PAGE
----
The researchers assembled a unique dataset of more than 1100 horses typed at 12 locations, using both new and previously published data.
The combined dataset represents the largest and most comprehensive microsatellite dataset on traditional European horse breeds to date.
They found that geographic variation in gene diversity revealed two hotspots of diversity - one in the Caspian region of western Asia, the researchers' easternmost sampling location, and one in the Iberian Peninsula.
"The Iberian hotspot coincides with the only region in central and western Europe that was characterised by appreciable expanses of open landscape in the mid-Holocene, suggesting that not only the Eurasian steppes but also the Iberian Peninsula served as refugia for wild horses in the early and mid Holocene, when vast expanses of forest would have rendered most of Europe unsuitable for this steppe-adapted species."
In a comparison of diversity between breeds from regions that were predominantly open versus those that were predominantly forested, the researchers found the latter group had significantly lower genetic diversity.
"Low levels of diversity in breeds from previously forested areas are consistent with a loss of diversity as small herds of domestic horses were imported into these areas, following their domestication in Iberia or the Eastern steppes.
"Estimating the relative contribution of the two refugial populations to individual breeds is not possible here due to the limited number of markers used."
The researchers found that the distribution of high genetic diversity in European horses coincided with the distribution of open vegetation in the mid-Holocene, suggesting that the two areas identified acted as a refugia for wild horses at a time when most of Europe was covered by dense forest.
A Caspian mare and foal. © Rutland and Stamford Mercury
"Additional sampling further east will help establish whether there is a genuine hotspot of genetic diversity in the Caspian region or whether high diversity in this region merely reflects generally higher levels of diversity in the Eurasian steppes."
A hotspot of genetic diversity in the Iberian Peninsula indicates that E. ferus may have also survived in Iberia.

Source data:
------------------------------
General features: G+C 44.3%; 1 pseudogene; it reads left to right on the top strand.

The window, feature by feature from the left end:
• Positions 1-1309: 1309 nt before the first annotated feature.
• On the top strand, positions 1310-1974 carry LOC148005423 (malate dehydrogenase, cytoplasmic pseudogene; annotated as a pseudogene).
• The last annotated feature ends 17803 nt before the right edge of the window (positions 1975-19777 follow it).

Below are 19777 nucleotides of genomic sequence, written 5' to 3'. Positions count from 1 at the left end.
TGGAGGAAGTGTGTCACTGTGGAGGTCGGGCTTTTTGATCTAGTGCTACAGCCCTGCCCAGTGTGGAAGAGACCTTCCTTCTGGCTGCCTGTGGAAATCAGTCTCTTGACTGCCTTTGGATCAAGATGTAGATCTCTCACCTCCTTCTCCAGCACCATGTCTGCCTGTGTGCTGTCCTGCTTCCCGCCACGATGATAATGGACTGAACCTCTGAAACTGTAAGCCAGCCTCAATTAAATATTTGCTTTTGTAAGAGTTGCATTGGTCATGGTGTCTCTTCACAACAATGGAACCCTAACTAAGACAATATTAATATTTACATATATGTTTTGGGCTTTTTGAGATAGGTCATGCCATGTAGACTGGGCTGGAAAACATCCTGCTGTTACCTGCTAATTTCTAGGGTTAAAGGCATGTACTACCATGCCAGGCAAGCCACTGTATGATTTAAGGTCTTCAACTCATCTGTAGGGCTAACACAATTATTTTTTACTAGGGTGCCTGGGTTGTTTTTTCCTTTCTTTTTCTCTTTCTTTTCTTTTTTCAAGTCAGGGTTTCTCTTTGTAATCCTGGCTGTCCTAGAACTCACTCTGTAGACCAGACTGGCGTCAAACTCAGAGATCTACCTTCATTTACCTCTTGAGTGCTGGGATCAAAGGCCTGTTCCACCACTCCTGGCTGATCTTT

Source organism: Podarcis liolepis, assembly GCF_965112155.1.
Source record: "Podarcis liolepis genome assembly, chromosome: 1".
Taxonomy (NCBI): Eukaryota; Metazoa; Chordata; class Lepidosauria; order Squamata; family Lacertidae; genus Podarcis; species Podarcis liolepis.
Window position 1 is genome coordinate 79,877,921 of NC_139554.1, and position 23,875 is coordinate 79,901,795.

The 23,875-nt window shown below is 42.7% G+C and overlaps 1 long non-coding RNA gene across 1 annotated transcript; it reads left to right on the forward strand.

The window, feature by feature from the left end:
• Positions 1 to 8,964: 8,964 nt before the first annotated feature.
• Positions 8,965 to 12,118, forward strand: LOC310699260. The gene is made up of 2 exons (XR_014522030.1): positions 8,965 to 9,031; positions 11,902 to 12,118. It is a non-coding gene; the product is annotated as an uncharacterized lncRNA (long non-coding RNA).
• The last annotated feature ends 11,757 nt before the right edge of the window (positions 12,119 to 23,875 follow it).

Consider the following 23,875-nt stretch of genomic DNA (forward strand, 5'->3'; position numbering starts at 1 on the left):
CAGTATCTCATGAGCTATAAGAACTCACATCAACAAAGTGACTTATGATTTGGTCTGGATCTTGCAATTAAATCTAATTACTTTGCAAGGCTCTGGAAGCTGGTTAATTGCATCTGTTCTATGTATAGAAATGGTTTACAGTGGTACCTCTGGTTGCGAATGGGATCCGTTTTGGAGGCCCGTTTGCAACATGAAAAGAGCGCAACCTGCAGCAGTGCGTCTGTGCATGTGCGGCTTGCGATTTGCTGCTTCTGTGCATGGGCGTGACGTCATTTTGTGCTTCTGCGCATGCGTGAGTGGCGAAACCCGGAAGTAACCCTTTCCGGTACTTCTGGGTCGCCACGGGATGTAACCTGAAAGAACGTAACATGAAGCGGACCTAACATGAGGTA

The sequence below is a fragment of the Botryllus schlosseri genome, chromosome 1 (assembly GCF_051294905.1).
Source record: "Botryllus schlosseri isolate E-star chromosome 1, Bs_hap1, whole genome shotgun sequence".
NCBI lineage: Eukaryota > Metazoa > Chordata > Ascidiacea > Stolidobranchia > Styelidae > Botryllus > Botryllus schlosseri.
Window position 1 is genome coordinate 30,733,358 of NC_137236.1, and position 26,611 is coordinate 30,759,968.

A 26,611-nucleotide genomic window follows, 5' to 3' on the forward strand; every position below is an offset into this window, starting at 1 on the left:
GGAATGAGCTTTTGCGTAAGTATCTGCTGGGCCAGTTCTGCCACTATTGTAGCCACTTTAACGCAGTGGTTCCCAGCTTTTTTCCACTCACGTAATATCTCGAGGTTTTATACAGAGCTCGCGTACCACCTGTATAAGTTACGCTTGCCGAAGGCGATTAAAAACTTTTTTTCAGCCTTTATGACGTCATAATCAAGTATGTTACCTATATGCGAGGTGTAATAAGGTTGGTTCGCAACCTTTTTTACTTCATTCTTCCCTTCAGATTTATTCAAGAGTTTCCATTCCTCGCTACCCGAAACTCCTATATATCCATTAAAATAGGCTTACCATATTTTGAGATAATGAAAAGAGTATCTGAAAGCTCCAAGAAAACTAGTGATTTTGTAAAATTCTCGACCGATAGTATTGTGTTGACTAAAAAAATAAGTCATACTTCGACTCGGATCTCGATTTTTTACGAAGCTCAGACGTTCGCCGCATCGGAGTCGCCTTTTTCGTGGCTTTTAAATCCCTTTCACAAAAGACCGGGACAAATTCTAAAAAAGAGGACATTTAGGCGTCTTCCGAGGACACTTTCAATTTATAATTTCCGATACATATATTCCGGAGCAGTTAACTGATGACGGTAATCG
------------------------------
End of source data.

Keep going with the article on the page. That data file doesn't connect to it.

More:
The Iberian Peninsula was the only region in central and western Europe in which appreciable expanses of open habitat persisted throughout the Holocene.
The presence of wild horses in the Iberian Peninsula before domestication is supported by findings of horse remains in Neolithic and Copper Age sites (sixth to fourth millennium BP).
More recently, it has been shown that several pre-domestic Iberian maternal lineages survive in modern horses of Iberian descent, thus documenting a genetic contribution of Iberian wild stock to local domestic horses.
The genetic contribution of Iberian wild stock to local domestic horses may have been substantial, the researchers noted. The high diversity in Iberian horses is consistent with the persistence of E. ferus in the Iberian Peninsula from the Pleistocene through the Holocene, and the subsequent extensive use of local Iberian wild horses in establishing and/or restocking local domestic populations.
Hypotheses of local domestication in other parts of Europe could not be confirmed in the study.
Levels of genetic diversity in breeds from previously forested areas are consistently low, suggesting a scenario whereby these areas primarily relied on an import of horses from either the Iberian or the Asian hotspot, or both.
"This is consistent with the fossil record for horses, which, in turn, reflects the ecology of this large, group-living animal.
"While our results do not imply that wild horses were entirely absent from forested parts of Holocene Europe, we suggest that their presence in these regions was spatially and temporally discontinuous, with local extinctions and re-colonisations occurring in response to natural forest gap dynamics."
They continued: "Our results suggest that primary areas of horse domestication were confined to regions where considerable expanses of open landscape persisted throughout the Holocene, and that previously forested regions in Europe primarily relied on an import of domestic horses.
"Whether the knowledge of how to successfully capture, tame and breed horses reached Iberia through cultural transmission, or whether this knowledge was acquired independently, is an open question that cannot be answered with genetic data."